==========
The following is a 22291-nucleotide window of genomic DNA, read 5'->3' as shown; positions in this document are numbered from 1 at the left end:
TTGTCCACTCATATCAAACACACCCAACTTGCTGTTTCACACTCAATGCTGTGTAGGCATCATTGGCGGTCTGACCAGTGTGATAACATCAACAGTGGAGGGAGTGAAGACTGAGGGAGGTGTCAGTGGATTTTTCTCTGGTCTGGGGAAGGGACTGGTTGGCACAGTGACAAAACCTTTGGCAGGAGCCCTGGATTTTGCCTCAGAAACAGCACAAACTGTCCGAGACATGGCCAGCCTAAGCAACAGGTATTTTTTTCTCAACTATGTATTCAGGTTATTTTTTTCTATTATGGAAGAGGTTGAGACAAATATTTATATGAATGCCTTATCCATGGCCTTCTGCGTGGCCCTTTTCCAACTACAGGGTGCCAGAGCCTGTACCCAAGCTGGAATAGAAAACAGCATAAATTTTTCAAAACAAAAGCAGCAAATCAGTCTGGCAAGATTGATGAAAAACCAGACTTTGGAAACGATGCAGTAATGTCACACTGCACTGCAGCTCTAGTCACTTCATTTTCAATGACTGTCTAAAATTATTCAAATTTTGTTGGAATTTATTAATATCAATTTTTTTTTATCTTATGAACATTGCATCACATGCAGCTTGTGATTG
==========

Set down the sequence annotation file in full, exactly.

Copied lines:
The following is a 22291-nucleotide window of genomic DNA, read 5'->3' as shown; positions in this document are numbered from 1 at the left end:
TTGTCCACTCATATCAAACACACCCAACTTGCTGTTTCACACTCAATGCTGTGTAGGCATCATTGGCGGTCTGACCAGTGTGATAACATCAACAGTGGAGGGAGTGAAGACTGAGGGAGGTGTCAGTGGATTTTTCTCTGGTCTGGGGAAGGGACTGGTTGGCACAGTGACAAAACCTTTGGCAGGAGCCCTGGATTTTGCCTCAGAAACAGCACAAACTGTCCGAGACATGGCCAGCCTAAGCAACAGGTATTTTTTTCTCAACTATGTATTCAGGTTATTTTTTTCTATTATGGAAGAGGTTGAGACAAATATTTATATGAATGCCTTATCCATGGCCTTCTGCGTGGCCCTTTTCCAACTACAGGGTGCCAGAGCCTGTACCCAAGCTGGAATAGAAAACAGCATAAATTTTTCAAAACAAAAGCAGCAAATCAGTCTGGCAAGATTGATGAAAAACCAGACTTTGGAAACGATGCAGTAATGTCACACTGCACTGCAGCTCTAGTCACTTCATTTTCAATGACTGTCTAAAATTATTCAAATTTTGTTGGAATTTATTAATATCAATTTTTTTTTATCTTATGAACATTGCATCACATGCAGCTTGTGATTG